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I'm having trouble with pointers. I know I should have gone to office hours, but I'm in desperate need of help. The biggest problem right now is trying to debug this program. From my understanding, I'm supposed to declare an address in my void functions. After, I have to use & for readfile(%testarray). What am I doing wrong? The objective of my program is to read a file of numbers and store them in an array. Then, I would print all of the numbers in my array. Any help would be greatly appreciated.

sort.c:11:3: warning: passing argument 1 of 'read_file' makes pointer from integer without a cast [enabled by default]
sort.c:3:6: note: expected 'int **' but argument is of type 'int'
sort.c: In function 'read_file':
sort.c:27:3: warning: format '%d' expects argument of type 'int *', but argument 3 has type 'int' [-Wformat]

Code:

    #include <stdio.h>
    #include <stdlib.h>
    void read_file(int* myList[]);

    int main()
    {
      int testarray[20];
      read_file(&testarray[20]);
      return 0;
    }

    void read_file(int* myList[])
    {
      FILE* inFile;
      int i;
      inFile = fopen("data.txt","r");
      if (inFile == NULL)
      {
        printf("Unable to open file");
        exit(1);
      }
        i = 0;
        while (fscanf(inFile,"%d", *myList[i]) != EOF)
      {
        printf("%d ", *myList[i]);
        i = i+1;
      }
      printf("\n");
      printf("%d\n", i );
     } //void
share|improve this question
    
Thank you so much. I really appreciate the help. Here's what I changed. Edit: It seems I cant post the code here with out the correct formatting. But I followed dasblinkenlight's advice and all of the warnings are gone –  user2068177 Feb 13 '13 at 12:29
    
You may wish to clarify your loop. while fscanf reads 1 item translates to while (fscanf(inFile, "%d", &integer) == 1), since a return value of 0 is not EOF but does indicate that no items were read. –  undefined behaviour Feb 13 '13 at 13:11

5 Answers 5

When you use square brackets [] after a name in a function header, you tell the compiler that you are passing an array.

  • int testarray[] means an array of integers
  • int *testarray[] means an array of integer pointers

Since you pass an array of integers, the function signature should be either

void read_file(int myList[]);

or its equivalent

void read_file(int *myList);

The call should look like this:

read_file(testarray);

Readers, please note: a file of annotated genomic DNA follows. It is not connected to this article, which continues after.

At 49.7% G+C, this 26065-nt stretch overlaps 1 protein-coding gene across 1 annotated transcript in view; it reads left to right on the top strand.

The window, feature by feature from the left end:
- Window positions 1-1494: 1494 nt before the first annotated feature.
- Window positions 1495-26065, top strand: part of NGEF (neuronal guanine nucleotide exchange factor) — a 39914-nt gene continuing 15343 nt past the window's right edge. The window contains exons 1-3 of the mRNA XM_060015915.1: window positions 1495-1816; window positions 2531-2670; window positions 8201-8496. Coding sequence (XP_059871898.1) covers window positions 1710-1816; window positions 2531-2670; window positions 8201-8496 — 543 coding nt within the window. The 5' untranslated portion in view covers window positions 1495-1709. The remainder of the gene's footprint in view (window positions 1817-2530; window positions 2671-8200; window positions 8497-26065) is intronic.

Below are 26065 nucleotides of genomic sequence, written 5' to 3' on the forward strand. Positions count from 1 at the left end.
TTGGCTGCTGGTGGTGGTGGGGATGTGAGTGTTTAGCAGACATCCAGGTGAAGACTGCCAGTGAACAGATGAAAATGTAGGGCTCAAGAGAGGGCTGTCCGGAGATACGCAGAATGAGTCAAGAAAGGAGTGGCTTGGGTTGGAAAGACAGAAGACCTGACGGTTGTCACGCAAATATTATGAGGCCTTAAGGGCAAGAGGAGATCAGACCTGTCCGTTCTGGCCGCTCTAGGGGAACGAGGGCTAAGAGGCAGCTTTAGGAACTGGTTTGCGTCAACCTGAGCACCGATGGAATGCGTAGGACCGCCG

Next, on the subject of & vs. *: ampersand makes a pointer from an value expression that has an address, while an asterisk makes a value from a pointer expression. scanf takes a pointer, so you need to call it with either

fscanf(inFile,"%d", &myList[i])

or an equivalent

fscanf(inFile,"%d", myList+i)
share|improve this answer

You should be using:

read_file(&testarray);

As you try to pass a pointer to the whole array. What you have done simply takes the address of the 20-th element in the array(which is out of bounds btw).

share|improve this answer

Here is your fixed code.

#include <stdio.h>
#include <stdlib.h>


void read_file(int myList[20]);

int main()
{
    int testarray[20];
    read_file(testarray);
    return 0;
}

void read_file(int myList[20])
{
    FILE* inFile;
    int i;
    inFile = fopen("data.txt","r");
    if (inFile == NULL)
    {
        printf("Unable to open file");
        exit(1);
    }
    i = 0;
    while (fscanf(inFile,"%d", &myList[i]) != EOF)
    {
        printf("%d ", myList[i]);
        i = i+1;
    }
    printf("\n");
    printf("%d\n", i );
} 
share|improve this answer
    
Downvote, Why?. –  user1944441 Feb 13 '13 at 12:16
    
not me, but they probably expected you to add at least few words in your answer. Explanations, etc. For instance, you're the only one so far that spotted (and fixed) another error in the code, but since you haven't said anything about it, ... –  Will Ness Feb 13 '13 at 12:17
    
Other 3 answers do that really nicely, i just had the whole code and why not posting it. –  user1944441 Feb 13 '13 at 12:18

The expression &testarray[20] is a pointer to one beyond the last entry in the array (i.e. the same as int *), which is not the same as a pointer to an array. And besides, you now declare the argument to be an array of pointers, not a pointer to an array. (difference between int *arr[] and int (*arr)[]).

Also, you don't need to pass a pointer to the array to the function, instead just let the function have a normal array (or pointer) argument, and pass the array as-is:

void read_file(int myList[]);

int main(void)
{
    int testarray[20];
    read_file(testarray);
    /* .... */
}

Inside the read_file you don't need the dereference operator * when using the array. You can use it as a normal array.

share|improve this answer

Assuiming 10 numbers in the text file, refer the following code :

    #include <stdio.h>
    #include <stdlib.h>
    void read_file(int *);

    int main()
    {
     int *List=(int *)malloc(10*sizeof(int));// Allocate memory for 10 integers
     read_file(List); 
     return 0;
    }

/* Passing a pointer to the contiguous locations, just the starting location is enough*/
    void read_file(int *ptr)
    {
     FILE *inFile;
     inFile=fopen("Numbers.txt","r");
     int i=0;
     if(inFile!=NULL)
      while(fscanf(inFile,"%d",ptr)!=EOF)
      {    
       printf("%d ",*(ptr));
       i++;
      }
      free(ptr);// Free the memory Locations
     } 
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